Ways to save money when traveling overseas
Planning a big overseas trip is exciting. There’s so much to do, organize and buy that it’s easy to forget some of the basic practical things, like what sort of bank account will allow you easy, safe access to your money while you’re trotting all over the globe. Are you going to need access to funds in the sorts of places where ATMs are few and far between?
Will you be visiting countries where people are likely to speak your language, or not? What sort of protection will you have if you get hurt or your luggage is lost? These are all important considerations when you’re planning your next overseas trip. Below are a few more savings tips you might find helpful.
Some transaction accounts charge exorbitant fees to process money transfers. Take some time to do the maths and work out the cheapest way of getting money to you while you’re traveling. It will probably not be practical to open a new, foreign bank account in every new place you visit. If you’re planning a working holiday, research the best account for yourself and see how well it will travel.
Also, find out if any money you earn overseas can easily and inexpensively be deposited into this account. You might find the simplest solution is to set up a credit card just for your trip. Have all incoming funds deposited onto the card, and use it to pay for all expenses. Be aware that there will probably be some situations where you will still need to pay cash, and if you do decide to travel with a debit/credit card, pay careful attention to the balance as you go along.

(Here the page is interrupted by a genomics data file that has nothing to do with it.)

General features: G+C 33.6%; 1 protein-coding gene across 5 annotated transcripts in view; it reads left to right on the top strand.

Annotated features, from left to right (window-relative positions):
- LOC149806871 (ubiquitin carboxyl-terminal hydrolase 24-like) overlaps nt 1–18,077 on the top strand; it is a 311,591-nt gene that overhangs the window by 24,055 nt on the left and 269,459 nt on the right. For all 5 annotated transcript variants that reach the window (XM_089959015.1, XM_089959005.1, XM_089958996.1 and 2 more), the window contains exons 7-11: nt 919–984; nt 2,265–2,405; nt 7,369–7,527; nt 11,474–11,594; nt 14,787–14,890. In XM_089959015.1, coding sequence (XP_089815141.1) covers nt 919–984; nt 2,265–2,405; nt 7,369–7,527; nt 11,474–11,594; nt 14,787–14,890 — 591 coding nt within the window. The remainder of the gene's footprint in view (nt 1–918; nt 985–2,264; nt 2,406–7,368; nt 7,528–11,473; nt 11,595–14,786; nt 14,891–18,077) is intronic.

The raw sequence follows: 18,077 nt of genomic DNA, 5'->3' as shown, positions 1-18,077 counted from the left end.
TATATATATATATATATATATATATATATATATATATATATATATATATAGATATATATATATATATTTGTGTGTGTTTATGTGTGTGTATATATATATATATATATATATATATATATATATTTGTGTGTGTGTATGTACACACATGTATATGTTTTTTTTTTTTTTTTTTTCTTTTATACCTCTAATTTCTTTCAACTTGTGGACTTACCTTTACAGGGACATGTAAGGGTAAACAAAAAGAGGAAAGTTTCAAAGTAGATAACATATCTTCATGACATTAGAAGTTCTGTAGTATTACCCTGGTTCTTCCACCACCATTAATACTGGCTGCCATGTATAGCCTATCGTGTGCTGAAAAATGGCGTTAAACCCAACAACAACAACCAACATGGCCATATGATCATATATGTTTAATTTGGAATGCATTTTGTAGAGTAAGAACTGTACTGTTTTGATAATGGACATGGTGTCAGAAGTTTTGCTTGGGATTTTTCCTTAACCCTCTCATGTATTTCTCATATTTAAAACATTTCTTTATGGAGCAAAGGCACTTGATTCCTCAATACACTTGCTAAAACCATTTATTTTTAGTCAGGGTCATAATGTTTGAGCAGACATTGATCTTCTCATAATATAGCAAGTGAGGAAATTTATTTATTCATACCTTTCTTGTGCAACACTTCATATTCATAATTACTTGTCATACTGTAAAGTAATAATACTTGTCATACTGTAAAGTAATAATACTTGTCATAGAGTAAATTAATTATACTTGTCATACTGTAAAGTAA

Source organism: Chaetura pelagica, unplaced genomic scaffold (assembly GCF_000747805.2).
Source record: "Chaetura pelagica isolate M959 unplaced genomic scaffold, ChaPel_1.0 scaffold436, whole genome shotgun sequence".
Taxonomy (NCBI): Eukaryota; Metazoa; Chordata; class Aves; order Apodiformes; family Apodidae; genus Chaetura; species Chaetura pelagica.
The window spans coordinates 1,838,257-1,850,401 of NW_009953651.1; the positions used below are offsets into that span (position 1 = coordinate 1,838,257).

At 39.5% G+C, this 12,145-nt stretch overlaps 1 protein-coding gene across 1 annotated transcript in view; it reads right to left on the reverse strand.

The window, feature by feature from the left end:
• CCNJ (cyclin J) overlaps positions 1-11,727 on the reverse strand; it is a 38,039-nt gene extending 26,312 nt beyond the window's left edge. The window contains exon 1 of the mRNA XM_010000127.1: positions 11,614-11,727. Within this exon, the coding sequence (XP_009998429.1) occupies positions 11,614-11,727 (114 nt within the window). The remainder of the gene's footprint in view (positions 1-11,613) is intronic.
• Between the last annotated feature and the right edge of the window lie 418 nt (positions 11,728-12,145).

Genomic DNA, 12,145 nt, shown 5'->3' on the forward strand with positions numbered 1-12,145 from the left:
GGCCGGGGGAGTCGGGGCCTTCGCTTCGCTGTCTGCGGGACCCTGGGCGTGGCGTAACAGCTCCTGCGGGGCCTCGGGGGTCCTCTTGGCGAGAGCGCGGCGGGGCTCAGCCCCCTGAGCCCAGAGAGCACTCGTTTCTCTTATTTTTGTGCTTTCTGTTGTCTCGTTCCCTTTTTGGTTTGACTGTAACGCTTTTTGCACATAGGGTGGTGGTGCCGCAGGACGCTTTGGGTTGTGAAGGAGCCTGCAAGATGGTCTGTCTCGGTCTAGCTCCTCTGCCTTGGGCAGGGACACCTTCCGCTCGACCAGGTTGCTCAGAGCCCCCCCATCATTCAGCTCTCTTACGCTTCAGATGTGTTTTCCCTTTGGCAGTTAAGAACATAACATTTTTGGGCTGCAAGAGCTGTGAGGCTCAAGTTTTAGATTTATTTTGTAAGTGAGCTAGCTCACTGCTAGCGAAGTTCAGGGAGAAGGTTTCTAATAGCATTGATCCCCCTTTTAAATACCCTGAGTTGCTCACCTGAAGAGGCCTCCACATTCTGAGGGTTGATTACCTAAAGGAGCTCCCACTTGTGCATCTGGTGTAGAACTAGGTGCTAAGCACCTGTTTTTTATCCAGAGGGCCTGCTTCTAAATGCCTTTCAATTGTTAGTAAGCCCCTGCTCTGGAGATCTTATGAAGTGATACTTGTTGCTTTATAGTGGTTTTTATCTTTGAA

You’ll need some kind of plan for spending and saving while you’re traveling. No one likes coming home to a massive debt they’ll spend years working off. Look at the trip you’re planning and set aside a set amount to be spent in each location.
Remember to quarantine funds for travel costs, any payable duty, and taxes and, if you can, keep a small amount in reserve for emergencies – you never know what can happen when you’re a long, long way from home.
Some people never take out travel insurance; they think they don’t need it. This can be a false economy. While travel insurance does cost money, you can minimize the cost by only paying for the exact time period you’ll be away. If you get sick or injured while you’re traveling, your insurance will defray any medical costs. The possibility of paying these in full without an insurer is undoubtedly the biggest risk in this equation. Ambulance or helicopter rides and hospital stays can cost tens of thousands of dollars in a country where you will not be covered by their health system, so taking out travel insurance at a modest premium for the period you’ll be away is actually saving.
There are so many costs involved in traveling – pinning down where you can make some savings is relatively easy. Basically, it pays to shop around for money deals, insurance deals, and of course, flights and accommodation offers.
Do you have any tips on saving for a big trip? What works for you? Let others know via the comments box below.